Making a Public Spectacle of the Favelas

Favelas formed a colorful backdrop to the Opening Ceremony at Rio’s Olympics.  Was this a naive choice by show designers or a calculated display, intended to bring awareness to the persistant problem of inequity in Brazil?


Real favelas may be found within a mile of Maracana Stadium; they have become a tourist attraction luring both thrill-seeking and well-meaning visitors to experience their density, texture, and street life. One, the City of God housing project, built by the government in 1960, was captured in gritty and violent candor by Opening Ceremony director Fernando Meirelles in his 2002 movie, City of God.  The Oscar-nominated film was cast from residents of the neighborhood, who toook part in casting calls that became acting workshops.  The original, five-story concrete housing, and the home-built accretions of plywood and building scraps, house a population of over 38,000 in an area of 0.5 square mile.  It is hardly the worst slum in Rio – until recently, that accolade went to Rocinha, a labyrinth of dead-end corridors and drug traffickers which has seen a dedicated police presence since 2011 to control the rampant violence.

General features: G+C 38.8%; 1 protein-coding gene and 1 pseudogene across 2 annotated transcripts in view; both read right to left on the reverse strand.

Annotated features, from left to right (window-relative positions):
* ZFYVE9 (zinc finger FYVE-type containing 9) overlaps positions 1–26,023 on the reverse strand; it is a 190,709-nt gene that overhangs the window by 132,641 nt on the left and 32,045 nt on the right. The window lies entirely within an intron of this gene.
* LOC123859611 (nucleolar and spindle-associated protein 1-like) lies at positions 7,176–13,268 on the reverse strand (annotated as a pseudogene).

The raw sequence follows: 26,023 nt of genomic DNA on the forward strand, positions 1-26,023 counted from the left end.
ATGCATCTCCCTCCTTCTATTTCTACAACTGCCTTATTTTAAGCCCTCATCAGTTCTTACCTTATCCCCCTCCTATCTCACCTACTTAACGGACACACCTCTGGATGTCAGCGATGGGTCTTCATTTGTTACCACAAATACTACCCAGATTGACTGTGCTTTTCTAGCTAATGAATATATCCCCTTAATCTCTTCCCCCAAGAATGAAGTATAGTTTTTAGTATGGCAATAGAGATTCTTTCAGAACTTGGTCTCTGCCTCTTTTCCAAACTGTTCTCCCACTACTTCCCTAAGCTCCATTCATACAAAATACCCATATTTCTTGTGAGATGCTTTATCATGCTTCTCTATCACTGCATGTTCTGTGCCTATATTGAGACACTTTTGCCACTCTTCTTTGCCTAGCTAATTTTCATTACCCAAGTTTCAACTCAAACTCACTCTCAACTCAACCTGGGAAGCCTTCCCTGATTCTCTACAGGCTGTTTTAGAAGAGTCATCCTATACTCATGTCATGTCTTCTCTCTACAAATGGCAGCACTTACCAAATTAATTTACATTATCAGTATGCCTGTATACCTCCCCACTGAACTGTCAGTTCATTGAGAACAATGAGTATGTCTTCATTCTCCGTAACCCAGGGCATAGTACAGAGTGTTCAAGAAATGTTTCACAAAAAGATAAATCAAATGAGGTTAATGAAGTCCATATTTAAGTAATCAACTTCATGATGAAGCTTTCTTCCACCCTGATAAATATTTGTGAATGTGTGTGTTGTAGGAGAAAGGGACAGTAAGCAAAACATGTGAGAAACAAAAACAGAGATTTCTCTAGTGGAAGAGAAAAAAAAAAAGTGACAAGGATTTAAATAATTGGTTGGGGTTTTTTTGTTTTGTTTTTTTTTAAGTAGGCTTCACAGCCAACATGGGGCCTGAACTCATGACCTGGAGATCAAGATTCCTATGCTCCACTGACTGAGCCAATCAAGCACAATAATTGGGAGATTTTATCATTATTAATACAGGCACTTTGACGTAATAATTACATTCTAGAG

Favelas, and the problem of housing an exploding population, have vastly changed Rio from the cidade maravilhosa described in Stephan Zweig’s Brazil: Land of the Future in 1936.  The city is no longer known for its ordered architecture and city planning, its lush green fringe around a tropical city; the city edge has transformed into informal settlements in stacked blocks,replicated wherever the topography allows a flat floor to be carved out of the steep slopes.


Meirelles told the Daily Mail, ‘When 40% of the houses in Brazil have no sanitation, you can’t really be spending a billion reals for a show.’ Instead, for the opening ceremony, he used the concept of çambiarra or improvising something special out of difficult circumstance.  Perhaps it was necessary to recreate those handmade blocks inside the giant stadium – necessary to give the thousands in attendance the chance to respond to an environment that is more private than public, to see the slums in their party clothes, as a creative caldeirão from which beauty – in music, movement, and models – could emerge.  The spectacle mythologized these neighborhoods and glossed over their desperation: sanitation, economy, safety.  Did acknowledging the poverty of the city truly make them part of the games?